An Incredible Freedom
Photograph by Dechen Ballantine Kaplan
This project began over Zoom in the fall of 2020 with students from the East Side Photo Program. As tiny boxes of faces, some of us had never met each other in person before. We met each week through an historic election season, a global pandemic, remote/blended/hybrid/asynchronous/synchronous schooling, college applications/acceptances/rejections/waits, an insurrection at the Capitol, each of our personal-life roller coasters, and the constant unpredictability of this time. These 12 photographers were a constant—a constant positive force—coming every week, photographing, writing, analyzing, and supporting each other.
We started our spring semester examining a quote from the artist Carrie Mae Weems to guide the final project: “The camera gave me an incredible freedom. It gave me the ability to parade through the world and look at people and things very, very closely.”
In the midst of all the overwhelming circumstances of our time, what did these photographers feel free enough to look closely at? How did the camera give them permission to look and share their world with us?
Recipient of the 2020 Photoville & PhotoWings Educator Exhibition Grant.
Featuring: Andrew Cheng, Brandon Chu, Naidelyn Contreras, Tigerlily Hopson, Dechen Ballantine Kaplan, Brooke Osterholt, Angelie Rodriguez, Charli D. Rodriguez, Emely Romano, Iggy Roque, Sabrina Valdez, Andy Xie
About The Artists
Andrew Cheng is a junior and enjoys making art and being creative. Besides photography, he loves drawing and painting.
Brandon Chu is a senior. Photography has been something new for him, but photographing moments through sports, traveling, and his neighborhood have been memorable.
Naidelyn Contreras is a sophomore with a passion for music and art. “I was super excited to join this class, as this gave me a chance to further explore the stories I could tell with a camera.”
Tigerlily Hopson graduated from East Side and is now currently a freshman at Yale University studying journalism. “My years of high school photography have given me a tool of expression and escape.“
Dechen Ballantine Kaplan is a junior who enjoys art and music, as well as photographing people and buildings.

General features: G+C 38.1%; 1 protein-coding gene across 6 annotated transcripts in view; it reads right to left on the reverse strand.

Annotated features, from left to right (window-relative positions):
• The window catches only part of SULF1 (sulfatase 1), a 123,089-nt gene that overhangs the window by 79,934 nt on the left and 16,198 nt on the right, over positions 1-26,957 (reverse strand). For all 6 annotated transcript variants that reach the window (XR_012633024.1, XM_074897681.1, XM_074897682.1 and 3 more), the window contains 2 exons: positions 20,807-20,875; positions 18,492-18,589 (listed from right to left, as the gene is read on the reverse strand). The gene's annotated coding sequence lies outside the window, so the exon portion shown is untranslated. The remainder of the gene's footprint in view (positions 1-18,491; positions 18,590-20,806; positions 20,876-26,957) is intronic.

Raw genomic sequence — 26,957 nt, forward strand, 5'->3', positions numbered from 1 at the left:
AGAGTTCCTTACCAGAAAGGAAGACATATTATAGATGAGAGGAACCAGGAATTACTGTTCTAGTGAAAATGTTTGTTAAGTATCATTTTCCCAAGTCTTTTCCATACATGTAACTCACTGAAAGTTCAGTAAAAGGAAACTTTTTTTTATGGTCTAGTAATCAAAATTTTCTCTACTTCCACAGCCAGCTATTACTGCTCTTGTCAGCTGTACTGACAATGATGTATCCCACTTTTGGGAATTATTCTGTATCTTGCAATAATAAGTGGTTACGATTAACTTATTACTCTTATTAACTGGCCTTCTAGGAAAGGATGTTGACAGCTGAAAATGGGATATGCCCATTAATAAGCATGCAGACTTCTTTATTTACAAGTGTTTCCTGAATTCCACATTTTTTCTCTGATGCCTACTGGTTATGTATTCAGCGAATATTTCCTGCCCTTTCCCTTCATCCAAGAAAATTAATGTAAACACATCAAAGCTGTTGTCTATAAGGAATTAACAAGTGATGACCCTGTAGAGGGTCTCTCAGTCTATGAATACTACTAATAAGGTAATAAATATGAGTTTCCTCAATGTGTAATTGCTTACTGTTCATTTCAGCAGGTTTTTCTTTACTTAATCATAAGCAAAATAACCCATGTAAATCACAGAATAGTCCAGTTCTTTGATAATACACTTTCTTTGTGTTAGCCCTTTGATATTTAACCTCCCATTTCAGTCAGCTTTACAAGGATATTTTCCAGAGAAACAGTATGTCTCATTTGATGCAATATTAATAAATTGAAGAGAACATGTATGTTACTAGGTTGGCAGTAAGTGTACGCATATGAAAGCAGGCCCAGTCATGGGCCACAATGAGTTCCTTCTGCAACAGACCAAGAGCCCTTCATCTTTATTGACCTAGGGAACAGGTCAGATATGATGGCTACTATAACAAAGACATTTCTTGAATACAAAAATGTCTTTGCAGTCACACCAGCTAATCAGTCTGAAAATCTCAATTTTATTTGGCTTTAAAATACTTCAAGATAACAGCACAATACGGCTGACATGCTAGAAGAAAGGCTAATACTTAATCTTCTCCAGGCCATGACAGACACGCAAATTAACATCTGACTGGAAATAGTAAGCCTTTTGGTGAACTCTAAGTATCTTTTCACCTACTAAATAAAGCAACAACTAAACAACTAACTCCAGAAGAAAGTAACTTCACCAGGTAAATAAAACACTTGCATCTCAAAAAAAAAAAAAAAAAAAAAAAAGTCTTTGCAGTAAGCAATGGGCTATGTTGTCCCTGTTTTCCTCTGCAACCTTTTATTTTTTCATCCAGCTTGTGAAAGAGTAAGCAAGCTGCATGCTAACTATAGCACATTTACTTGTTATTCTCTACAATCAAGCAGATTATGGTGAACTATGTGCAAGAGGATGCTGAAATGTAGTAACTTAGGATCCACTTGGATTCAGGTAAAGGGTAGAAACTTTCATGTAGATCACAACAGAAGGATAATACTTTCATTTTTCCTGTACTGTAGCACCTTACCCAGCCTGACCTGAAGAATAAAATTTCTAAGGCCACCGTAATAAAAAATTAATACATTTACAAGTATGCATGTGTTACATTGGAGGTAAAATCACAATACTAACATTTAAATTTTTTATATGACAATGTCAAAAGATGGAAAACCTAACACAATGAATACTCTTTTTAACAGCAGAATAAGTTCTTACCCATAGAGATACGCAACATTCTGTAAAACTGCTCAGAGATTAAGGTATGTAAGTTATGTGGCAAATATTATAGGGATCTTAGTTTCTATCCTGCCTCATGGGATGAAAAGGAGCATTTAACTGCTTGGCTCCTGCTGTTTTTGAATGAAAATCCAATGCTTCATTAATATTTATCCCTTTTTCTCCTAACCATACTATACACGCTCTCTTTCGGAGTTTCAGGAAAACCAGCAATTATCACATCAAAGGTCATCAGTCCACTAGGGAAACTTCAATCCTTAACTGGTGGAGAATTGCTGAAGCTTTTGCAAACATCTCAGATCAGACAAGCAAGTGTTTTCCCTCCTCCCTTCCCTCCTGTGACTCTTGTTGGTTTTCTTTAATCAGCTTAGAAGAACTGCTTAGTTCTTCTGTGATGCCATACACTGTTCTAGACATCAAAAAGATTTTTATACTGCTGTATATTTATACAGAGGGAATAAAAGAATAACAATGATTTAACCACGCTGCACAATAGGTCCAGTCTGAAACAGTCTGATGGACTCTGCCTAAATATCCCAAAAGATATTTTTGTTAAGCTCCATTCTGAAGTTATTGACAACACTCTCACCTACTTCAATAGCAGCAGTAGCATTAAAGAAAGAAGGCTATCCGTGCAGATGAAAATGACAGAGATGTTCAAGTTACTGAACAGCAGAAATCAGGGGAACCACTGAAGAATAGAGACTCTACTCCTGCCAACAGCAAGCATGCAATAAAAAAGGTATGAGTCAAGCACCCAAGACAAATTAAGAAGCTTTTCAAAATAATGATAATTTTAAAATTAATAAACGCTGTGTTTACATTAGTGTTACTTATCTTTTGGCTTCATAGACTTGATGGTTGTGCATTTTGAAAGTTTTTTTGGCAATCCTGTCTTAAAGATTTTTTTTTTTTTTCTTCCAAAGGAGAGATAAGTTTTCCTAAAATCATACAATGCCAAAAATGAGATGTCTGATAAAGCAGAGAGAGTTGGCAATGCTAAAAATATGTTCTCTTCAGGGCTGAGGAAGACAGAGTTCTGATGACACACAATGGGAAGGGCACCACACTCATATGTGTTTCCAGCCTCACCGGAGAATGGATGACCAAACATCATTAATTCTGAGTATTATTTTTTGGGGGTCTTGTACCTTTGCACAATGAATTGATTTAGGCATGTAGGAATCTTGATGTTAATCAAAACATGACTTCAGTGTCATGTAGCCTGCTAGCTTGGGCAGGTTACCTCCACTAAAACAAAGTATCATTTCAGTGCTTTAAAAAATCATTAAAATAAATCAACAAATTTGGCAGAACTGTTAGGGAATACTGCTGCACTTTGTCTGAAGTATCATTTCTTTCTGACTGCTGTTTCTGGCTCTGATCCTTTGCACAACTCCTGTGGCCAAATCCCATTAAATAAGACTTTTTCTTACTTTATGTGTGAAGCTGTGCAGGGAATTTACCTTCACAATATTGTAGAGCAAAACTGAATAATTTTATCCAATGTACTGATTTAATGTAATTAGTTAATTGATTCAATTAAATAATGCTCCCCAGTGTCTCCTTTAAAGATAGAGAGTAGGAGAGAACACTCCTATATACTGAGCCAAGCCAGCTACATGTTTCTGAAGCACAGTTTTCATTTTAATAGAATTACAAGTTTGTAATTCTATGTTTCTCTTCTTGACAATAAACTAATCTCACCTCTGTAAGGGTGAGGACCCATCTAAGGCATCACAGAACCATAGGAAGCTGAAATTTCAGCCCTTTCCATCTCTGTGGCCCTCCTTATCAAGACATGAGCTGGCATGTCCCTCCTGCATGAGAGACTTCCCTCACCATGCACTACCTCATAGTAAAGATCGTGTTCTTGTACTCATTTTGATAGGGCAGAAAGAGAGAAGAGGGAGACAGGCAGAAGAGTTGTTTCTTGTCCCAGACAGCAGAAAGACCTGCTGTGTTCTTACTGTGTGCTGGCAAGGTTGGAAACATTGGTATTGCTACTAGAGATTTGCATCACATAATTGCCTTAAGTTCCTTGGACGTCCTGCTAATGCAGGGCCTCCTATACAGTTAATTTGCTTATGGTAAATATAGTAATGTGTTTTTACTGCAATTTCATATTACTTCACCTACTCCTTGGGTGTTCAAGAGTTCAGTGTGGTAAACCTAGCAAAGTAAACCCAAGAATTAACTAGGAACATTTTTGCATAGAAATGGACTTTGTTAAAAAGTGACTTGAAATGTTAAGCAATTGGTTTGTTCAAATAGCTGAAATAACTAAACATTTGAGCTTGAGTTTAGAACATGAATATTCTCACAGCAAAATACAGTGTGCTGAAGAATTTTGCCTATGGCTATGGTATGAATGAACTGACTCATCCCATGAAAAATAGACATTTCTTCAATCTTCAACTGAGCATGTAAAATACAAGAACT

Brooke Osterholt is a senior. “I use photography to express myself, to send meaningful messages. When I take a photograph, I think of how it could awaken an emotion or feeling in the viewer. To spark a flame of thought.”
Angelie Rodrigue is an 11th-grader who loves to use creativity to express herself. “I enjoy reading, writing, music, and all other forms of art. In my photography, I like to capture nature and fashion, especially with my self portraits.”
Charli D. Rodriguez graduated from East Side and is now currently a freshman majoring in fine art photography at Rochester Institute of Technology.
Emely Romano is a junior. “I love to show things that are very important to me. Taking pictures has helped me with my creativity and it is also a way that I express myself.”
Iggy Roque is a 15-year-old photographer in New York City. He uses photography to show others how he views the world, especially in terms of fashion and places.
Sabrina Valdez is a 15-year-old photographer from New York. She likes to express herself by using photography.
Andy Xie graduated from East Side and is now currently a freshman at Hunter College.
About The Organization
The East Side Photo Program began at East Side Community School in 2012, with the support of the Five Boroughs Foundation of Photography. An intensive program for students dedicated to learning photography on an advanced level, ESPP aims to foster independent, creative, critical, and visual thinking—helping our community make meaning of our world. Over the last decade, the East Side Photo Program has had over 150 student participants, made over 50 photo books, published four magazines remotely, hosted dozens of guest photographers, editors, and artists, and partnered with a variety of organizations.
East Side Community School is a small 6th through 12th grade school dedicated to the belief that all students can, must, and will learn and succeed academically. We help each of our students meet high standards by providing personal attention, a strong sense of community, high-quality instruction, and engaging learning experiences. We have a school-wide commitment to celebrating diversity, promoting social justice, and combating racism, sexism, homophobia, classism, and any other form of discrimination. The goal of the school is to create a community of highly skilled students, critical thinkers, lifetime learners, and socially responsible citizens who are prepared to succeed in college and beyond—positively impacting their communities.